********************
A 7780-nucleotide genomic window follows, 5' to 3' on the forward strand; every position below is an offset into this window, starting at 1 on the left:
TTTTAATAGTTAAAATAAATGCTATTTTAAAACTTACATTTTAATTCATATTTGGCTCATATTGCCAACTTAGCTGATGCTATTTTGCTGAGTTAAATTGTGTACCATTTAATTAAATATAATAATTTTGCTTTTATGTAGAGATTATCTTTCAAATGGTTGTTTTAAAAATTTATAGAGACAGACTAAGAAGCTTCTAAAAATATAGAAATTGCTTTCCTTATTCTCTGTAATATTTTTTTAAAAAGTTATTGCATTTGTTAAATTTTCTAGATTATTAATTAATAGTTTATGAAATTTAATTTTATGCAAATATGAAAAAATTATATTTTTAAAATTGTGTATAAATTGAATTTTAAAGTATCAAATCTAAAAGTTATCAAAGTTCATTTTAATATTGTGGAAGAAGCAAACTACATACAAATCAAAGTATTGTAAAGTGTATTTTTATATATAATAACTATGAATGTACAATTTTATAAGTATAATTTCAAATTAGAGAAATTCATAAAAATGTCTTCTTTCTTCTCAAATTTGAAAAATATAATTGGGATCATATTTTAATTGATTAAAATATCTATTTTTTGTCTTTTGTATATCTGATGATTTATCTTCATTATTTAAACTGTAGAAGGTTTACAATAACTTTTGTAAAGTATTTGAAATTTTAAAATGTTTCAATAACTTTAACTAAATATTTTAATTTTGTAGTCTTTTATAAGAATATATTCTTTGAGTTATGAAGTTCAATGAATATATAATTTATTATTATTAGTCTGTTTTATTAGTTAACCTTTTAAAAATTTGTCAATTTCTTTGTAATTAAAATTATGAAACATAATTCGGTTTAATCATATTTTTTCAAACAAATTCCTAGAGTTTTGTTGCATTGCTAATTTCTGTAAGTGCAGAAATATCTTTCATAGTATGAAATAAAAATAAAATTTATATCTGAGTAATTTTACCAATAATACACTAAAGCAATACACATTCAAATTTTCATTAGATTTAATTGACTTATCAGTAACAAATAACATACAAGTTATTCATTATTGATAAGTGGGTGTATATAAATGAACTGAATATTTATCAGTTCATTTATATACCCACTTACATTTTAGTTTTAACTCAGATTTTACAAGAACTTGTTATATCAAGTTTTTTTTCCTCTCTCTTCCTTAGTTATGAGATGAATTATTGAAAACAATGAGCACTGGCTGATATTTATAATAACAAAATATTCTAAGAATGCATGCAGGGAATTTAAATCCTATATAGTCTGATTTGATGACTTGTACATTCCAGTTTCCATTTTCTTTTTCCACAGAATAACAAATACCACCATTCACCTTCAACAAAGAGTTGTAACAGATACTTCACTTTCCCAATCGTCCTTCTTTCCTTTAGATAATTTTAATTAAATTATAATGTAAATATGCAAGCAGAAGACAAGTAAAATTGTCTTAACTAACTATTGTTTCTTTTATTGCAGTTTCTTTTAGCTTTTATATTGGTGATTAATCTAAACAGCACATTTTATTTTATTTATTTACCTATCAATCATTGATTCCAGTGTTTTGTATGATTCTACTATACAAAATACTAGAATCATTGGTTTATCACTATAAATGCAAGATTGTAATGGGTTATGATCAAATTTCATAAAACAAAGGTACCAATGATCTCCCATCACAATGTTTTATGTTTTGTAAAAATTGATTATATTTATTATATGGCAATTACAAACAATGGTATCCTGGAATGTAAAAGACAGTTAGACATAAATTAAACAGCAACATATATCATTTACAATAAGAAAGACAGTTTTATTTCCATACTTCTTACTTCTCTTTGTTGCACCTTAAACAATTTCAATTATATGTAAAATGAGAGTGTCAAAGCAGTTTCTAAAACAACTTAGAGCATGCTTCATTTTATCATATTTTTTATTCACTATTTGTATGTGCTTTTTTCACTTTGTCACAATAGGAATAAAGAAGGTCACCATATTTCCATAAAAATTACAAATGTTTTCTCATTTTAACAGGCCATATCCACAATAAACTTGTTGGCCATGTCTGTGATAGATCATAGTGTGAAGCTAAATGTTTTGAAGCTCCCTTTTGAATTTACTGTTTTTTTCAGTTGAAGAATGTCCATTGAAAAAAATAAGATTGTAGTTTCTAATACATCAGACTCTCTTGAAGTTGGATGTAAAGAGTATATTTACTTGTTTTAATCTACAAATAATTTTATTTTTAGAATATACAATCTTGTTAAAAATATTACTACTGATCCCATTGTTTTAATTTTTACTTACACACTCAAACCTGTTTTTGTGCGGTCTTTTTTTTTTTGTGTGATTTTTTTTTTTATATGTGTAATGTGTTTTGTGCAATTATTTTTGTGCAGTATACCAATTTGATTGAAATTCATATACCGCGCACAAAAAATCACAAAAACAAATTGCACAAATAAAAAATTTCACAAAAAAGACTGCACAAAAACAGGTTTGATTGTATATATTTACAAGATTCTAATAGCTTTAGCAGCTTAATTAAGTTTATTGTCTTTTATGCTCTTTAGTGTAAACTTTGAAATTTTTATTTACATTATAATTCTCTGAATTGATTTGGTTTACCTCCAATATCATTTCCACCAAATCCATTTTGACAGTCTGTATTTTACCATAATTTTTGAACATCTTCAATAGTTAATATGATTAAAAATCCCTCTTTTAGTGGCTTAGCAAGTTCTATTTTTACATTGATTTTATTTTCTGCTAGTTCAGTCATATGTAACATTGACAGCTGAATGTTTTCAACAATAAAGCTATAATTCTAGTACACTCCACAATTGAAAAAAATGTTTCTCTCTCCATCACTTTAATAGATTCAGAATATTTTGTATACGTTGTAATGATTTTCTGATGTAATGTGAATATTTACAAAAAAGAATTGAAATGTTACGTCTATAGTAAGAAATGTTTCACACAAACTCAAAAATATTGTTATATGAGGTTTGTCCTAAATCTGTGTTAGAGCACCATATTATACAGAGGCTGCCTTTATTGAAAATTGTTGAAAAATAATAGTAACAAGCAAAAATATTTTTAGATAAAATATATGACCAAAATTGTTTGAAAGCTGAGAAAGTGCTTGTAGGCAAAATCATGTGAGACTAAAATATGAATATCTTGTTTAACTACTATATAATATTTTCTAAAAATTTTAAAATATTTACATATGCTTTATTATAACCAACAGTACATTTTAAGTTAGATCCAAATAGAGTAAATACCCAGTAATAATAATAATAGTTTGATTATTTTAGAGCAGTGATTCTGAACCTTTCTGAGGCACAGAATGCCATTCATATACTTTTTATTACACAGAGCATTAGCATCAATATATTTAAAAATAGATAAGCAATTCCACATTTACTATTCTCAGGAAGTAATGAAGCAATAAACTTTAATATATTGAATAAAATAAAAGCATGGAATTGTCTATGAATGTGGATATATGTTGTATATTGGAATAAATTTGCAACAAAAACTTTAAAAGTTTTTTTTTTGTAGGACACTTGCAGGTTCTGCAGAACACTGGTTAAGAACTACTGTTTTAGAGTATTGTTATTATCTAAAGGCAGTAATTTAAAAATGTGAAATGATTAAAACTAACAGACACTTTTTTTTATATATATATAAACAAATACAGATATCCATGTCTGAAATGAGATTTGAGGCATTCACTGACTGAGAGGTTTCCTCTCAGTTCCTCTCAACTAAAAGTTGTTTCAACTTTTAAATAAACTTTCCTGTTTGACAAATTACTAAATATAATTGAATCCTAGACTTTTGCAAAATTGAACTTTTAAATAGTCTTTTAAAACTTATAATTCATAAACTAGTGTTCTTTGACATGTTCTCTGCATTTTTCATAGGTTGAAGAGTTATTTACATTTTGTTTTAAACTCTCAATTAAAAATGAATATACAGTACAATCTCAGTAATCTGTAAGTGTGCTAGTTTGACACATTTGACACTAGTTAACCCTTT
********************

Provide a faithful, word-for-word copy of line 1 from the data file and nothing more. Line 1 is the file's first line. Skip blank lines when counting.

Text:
A 7780-nucleotide genomic window follows, 5' to 3' on the forward strand; every position below is an offset into this window, starting at 1 on the left: